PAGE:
The latest salvo in the war over who’s to blame for California’s electricity crisis was launched last Sunday by Professor Paul Krugman in his column in the New York Times(“The Unreal Thing”). Make no mistake: Even if electricity regulation bores you to tears, this debate is one of those key moments that will define the role of government throughout the next decade or more. If the meltdown gets attributed to “jungle capitalism,” future attempts to disentangle the government from the marketplace are simply doomed. But if the meltdown gets attributed to bungling bureaucrats and botched regulation, the on‐again, off‐again march toward free markets might just accelerate and gain new momentum. For the Left and the Right, everything now hinges on the public interpretation of events in the Golden State, and anyone with a stake in that fight — whether they know anything about electricity economics or not — is weighing in on the subject as if their life depended on the outcome.
Krugman’s role in this fight is crucial. He’s got the most important paper in America at his disposal and he’s an economic heavyweight. But given his stature in academia, he can’t go about just screaming populist primitivism at the top of his lungs like, say, Governor Gray Davis. He’s got a reputation to worry about among people who know something about economics (a reputation, by the way, which has been generally well earned). So, through Krugman, we can pick up something about what the outer‐most argument against the market might be without falling off into pitchfork know‐nothingism.
His critique is actually somewhat surprising. Strip away the political rhetoric, and Krugman concedes the argument that California’s “deregulation” was a mixed bag from the start. Wholesale generation markets were largely deregulated but retail prices were not. Krugman acknowledges (as if he has any real choice in the matter) that price controls on a scarce good will always and forever lead to disaster. Krugman rightfully hints that those price controls were the main cause of the meltdown.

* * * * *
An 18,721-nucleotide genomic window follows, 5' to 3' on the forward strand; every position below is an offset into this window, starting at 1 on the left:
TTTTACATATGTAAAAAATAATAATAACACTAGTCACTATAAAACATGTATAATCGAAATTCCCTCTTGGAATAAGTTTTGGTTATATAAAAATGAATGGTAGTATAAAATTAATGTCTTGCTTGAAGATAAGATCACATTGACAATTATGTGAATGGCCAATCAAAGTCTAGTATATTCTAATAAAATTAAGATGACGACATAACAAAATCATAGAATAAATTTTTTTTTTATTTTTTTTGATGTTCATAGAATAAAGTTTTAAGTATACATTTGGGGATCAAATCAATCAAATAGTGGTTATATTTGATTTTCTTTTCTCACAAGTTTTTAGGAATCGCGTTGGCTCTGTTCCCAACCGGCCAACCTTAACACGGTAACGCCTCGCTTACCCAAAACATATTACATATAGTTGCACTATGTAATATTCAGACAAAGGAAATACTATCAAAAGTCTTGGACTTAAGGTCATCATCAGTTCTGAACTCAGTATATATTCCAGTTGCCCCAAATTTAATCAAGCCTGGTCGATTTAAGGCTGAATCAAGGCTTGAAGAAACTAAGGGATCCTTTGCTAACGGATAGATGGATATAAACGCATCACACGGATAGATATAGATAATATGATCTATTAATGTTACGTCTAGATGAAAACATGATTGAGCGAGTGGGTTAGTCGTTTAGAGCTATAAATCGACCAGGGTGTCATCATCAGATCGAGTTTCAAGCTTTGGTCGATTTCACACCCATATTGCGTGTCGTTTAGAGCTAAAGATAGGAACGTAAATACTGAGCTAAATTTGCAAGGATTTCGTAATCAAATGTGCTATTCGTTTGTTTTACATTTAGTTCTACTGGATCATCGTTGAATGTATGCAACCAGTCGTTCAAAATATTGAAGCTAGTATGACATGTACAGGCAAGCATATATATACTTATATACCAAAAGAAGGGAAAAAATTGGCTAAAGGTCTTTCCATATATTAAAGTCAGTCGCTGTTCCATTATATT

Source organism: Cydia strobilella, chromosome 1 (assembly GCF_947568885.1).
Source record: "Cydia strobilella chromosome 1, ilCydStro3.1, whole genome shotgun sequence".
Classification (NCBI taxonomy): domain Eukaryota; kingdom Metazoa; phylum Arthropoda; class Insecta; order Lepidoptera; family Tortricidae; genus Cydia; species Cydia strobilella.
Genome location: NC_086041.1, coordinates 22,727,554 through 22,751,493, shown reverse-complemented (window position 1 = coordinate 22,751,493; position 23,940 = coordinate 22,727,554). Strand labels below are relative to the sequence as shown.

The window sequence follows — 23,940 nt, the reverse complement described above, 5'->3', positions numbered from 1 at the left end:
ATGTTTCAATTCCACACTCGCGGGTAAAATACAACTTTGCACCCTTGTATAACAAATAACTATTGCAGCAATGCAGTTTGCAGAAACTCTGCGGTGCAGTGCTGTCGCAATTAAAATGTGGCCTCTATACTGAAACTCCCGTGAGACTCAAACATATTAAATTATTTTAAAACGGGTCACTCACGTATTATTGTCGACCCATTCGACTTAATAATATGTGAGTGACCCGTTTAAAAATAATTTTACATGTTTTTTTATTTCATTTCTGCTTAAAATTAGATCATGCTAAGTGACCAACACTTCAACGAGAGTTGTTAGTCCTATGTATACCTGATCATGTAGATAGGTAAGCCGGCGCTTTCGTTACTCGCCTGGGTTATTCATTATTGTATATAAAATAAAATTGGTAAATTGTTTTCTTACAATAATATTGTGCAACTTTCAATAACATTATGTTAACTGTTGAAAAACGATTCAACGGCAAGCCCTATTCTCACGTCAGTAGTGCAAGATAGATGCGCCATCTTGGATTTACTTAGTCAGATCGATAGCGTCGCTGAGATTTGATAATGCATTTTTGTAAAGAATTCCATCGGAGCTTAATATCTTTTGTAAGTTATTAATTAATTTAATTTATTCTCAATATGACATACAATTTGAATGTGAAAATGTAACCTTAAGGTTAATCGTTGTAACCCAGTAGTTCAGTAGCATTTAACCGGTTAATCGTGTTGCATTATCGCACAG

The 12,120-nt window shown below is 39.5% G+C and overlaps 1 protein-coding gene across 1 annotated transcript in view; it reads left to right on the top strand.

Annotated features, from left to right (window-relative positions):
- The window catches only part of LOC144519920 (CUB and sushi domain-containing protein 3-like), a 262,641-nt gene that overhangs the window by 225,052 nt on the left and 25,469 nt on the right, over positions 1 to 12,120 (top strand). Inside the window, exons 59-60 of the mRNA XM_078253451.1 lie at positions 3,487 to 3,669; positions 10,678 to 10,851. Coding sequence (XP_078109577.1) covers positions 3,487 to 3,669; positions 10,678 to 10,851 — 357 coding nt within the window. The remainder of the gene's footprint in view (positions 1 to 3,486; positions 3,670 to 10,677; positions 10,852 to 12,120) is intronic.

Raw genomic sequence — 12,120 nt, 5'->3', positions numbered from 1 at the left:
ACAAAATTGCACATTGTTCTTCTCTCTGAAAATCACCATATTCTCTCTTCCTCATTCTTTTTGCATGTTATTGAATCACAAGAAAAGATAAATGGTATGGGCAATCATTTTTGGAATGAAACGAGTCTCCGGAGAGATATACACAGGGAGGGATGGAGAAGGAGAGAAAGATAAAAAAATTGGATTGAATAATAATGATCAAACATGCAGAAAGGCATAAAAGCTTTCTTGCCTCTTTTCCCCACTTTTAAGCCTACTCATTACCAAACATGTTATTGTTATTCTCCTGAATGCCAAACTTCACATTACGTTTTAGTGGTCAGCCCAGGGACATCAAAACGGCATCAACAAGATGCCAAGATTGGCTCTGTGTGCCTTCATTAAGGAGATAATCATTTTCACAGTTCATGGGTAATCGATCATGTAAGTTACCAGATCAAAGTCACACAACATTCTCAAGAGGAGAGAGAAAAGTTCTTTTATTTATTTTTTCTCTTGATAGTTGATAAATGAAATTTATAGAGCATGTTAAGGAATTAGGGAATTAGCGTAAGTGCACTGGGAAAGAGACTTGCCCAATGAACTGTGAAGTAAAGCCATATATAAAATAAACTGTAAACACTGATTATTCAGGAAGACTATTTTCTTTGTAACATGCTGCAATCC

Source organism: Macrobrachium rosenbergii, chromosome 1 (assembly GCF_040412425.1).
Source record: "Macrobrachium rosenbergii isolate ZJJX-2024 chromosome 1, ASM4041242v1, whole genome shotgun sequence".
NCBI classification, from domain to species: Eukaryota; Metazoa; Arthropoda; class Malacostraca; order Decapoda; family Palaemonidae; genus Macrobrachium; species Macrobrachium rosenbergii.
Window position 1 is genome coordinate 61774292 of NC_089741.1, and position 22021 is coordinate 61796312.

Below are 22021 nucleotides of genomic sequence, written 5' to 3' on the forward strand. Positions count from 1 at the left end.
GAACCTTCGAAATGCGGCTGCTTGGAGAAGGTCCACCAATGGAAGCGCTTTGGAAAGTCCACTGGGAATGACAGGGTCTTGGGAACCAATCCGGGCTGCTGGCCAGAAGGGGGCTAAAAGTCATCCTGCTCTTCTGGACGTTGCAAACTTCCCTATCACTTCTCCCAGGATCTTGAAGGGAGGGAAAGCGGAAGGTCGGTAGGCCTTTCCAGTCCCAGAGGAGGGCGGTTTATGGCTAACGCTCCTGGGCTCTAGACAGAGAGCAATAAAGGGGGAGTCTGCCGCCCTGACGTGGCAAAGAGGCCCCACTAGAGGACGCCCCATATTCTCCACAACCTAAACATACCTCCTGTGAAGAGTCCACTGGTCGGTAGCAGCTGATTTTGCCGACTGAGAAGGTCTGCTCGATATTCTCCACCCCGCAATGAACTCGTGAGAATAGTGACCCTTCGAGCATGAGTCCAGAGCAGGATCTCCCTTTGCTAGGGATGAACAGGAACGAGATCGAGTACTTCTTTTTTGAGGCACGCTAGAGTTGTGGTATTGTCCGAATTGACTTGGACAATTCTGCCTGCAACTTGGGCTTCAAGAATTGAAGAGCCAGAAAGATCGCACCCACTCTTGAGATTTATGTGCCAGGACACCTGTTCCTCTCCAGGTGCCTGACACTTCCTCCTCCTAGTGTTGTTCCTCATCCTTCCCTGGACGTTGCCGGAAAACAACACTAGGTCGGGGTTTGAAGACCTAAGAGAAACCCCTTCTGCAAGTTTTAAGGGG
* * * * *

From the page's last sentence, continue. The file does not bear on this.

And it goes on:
But here comes the slick two‐step; the demand for electricity is so inelastic in the short run that retail prices, according to Krugman, would have had to go through the roof to reduce consumption enough to head off the California disaster. (If you think you’re hearing echoes of the argument against decontrolling oil and gas prices in the late 1970s, you’re right). Rate hikes of that magnitude, he says, would be politically unacceptable. So complete deregulation was not and is not an option, and free‐market types should quit pretending that they were strong‐armed by quasi‐socialist politicians back in 1996 when they passed “deregulation” in the form of A.B. 1890.
And so we have an economic assertion (demand is not responsive to anything short of monstrous retail price spikes) and a political assertion (voters would hang politicians who allowed such a thing to happen). Fortunately, we can test both.
In August, 2000, rate‐payers served by San Diego Gas & Electric were left unprotected by A.B. 1890’s retail‐price controls because their utility had managed to collect its share of stranded costs (long story; don’t ask) before the crisis hit. Retail prices indeed skyrocketed, albeit not as high as wholesale prices would demand to balance supply. Electricity consumption, however, immediately dropped by a whopping 9 percent.
That was particularly impressive given the near certainty that San Diego’s electricity rates would be quickly capped by politicians, as they were but a month later in September. Rate‐payers for the most part didn’t invest in long‐term energy efficiency because they believed (correctly) that the rate hikes would prove temporary. Had they been convinced that those high prices would stay high for some time, even greater demand reductions would have been seen.